Geisha Marron (oil) Notes: grapefruit, mandarin, bergamot, muguet, japanese magnolia, spicy chestnut blossom One major surprise in the lot: Marron is an extremely pleasant white floral (coming from someone who doesn't like floral scents) with a strong muguet (lily of the valley) fragrance and slight hints of citrus. It gives the sensation of a bouquet of fragrant blooms. The drydown is lovely, with the muguet softening and a bit of the bergamot coming to the surface. I think this frag is a bit strong at first, at least for me, but I thought this one was pretty nice.

Geisha Green (oil) Notes: absinthe, black currant, violet, mandarin, amber, tonka This opens with the strong anise-y scent of absinthe in the foreground, and while that is still strong, the softness of the vanilla-like tonka makes itself known. There's also a slight bite of black currant (Note to those who may be thinking of other things whey they see this word, those tiny dried raisiny things one can buy in a box at the grocery store labeled "currants" are not currants. They're raisins. Currents are a completely different fruit and are eaten fresh. They have a tart flavor and a complex berry-like aroma with a touch of the medicinal. Think blackberries and you'll be close-ish.) The absinthe stays strong even in the drydown, when the amber creeps and the floral scent of violets can be discerned. An interesting scent, but in the end it becomes altogether too powdery for my tastes.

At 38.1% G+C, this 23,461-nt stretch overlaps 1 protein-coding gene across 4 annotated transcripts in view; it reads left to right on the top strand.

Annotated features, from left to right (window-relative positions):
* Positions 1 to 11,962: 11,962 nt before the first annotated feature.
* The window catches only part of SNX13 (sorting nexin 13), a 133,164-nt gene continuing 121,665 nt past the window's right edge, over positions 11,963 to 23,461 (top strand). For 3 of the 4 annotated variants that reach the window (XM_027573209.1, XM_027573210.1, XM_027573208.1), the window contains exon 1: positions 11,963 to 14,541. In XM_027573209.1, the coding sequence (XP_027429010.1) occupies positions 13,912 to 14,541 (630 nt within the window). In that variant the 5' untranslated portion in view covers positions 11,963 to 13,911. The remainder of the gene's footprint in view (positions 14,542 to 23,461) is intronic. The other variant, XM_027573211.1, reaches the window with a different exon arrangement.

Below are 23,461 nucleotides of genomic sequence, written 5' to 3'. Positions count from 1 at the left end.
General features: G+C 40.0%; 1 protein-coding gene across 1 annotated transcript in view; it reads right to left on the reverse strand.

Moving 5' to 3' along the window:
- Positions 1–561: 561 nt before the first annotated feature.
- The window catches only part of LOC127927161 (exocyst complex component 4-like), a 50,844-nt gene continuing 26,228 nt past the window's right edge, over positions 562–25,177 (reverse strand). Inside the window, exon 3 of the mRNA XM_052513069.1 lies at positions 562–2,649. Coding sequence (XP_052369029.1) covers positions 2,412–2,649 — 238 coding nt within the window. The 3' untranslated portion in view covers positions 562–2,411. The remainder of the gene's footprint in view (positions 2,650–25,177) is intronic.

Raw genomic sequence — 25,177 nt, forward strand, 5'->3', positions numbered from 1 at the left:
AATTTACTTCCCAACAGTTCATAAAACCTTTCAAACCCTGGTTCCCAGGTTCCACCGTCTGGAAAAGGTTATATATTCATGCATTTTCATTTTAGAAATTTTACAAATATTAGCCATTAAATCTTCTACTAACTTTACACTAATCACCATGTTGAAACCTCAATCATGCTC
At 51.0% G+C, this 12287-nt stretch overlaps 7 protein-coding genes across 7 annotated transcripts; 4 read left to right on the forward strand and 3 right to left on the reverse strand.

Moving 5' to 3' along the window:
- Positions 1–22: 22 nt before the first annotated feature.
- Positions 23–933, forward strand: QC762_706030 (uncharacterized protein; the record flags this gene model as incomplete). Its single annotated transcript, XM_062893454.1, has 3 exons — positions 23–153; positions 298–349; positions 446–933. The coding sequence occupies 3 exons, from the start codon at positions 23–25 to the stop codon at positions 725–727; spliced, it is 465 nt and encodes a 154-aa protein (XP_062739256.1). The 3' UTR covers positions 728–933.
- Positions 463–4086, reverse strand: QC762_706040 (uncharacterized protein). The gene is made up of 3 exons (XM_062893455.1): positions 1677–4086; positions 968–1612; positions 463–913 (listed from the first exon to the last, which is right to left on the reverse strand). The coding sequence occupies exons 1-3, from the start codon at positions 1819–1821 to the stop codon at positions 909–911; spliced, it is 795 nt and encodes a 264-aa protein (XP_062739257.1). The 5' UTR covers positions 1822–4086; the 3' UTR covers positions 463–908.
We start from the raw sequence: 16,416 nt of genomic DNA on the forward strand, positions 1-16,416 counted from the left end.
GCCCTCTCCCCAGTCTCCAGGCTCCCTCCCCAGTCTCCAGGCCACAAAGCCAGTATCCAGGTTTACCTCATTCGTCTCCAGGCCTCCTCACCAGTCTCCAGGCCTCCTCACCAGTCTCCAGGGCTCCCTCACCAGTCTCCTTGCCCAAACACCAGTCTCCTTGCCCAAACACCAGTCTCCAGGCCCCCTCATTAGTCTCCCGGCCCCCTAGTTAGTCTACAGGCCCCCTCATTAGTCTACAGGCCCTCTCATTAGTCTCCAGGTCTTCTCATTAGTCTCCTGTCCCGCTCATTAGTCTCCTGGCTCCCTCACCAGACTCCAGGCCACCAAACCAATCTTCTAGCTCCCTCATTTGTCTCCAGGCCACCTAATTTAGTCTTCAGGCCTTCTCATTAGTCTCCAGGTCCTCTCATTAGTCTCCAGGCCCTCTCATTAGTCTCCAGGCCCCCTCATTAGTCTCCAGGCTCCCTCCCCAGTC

Geisha Blue (oil) Notes: blue chamomile, green tea, leafy greens, jasmine, honey Blue starts out with the sweet floral scent of chamomile mixed with a touch of honey. The next layer of scent holds the jasmine, more honey, and a drop of green tea. The overall composition is a soft floral with just a touch of sweetness.

Geisha Blanche (oil) Notes: lychee, jasmine, hyacinth, ylang ylang A white floral with slightly sweet fruity undertones, very gentle and powdery, not unlike the smell of Johnson & Johnson baby products (baby lotion comes immediately to mind). In the drydown, the powderyness subsides and the hyacinth takes over. This scent is not particularly jasmine-like, which I think is a plus.

Geisha Pink (oil) Notes: sugared plum, orange, vanilla Pink is quite different from most of the other Geisha scents because it lacks a floral aspect. The opening notes are of orange and plum, the latter perhaps a little on the unripe side. Overall, however, I find the fruit smell off-putting and the whole scent a bit too sweet.

Geisha Noire (oil) Notes: black amber, sandalwood, tonka bean An initially spicy scent with an opening volley of black amber followed quickly by a powdery sandalwood and tonka bean. The scent starts out mysterious but turns familiar very quickly, becoming a scent not unlike Shalimar, soft and feminine.
Geisha Violet (oil) Notes: violet, lilac, lotus, chocolate A somewhat powdery and sweet violet aroma with warmth behind it...somehow it almost smells like unripe bananas to me before it becomes more obviously chocolate. The lilac is subtle, and the lotus adds a bit of green. On drydown, the floral aroma takes over and the violets smell like cheap candies.

Geisha O-Cha (perfume) Notes: Japanese green tea, sweet orange, clary sage A very subtle scent of orange tea, more orange than tea at first. At drydown, however, up comes the bitterness of finely powdered Japanese green tea. It smells like the taste of green tea ice cream. Interesting, but I'm not sure I want to go around smelling like that. This fragrance is extremely fleeting in hour later, I could no longer smell it.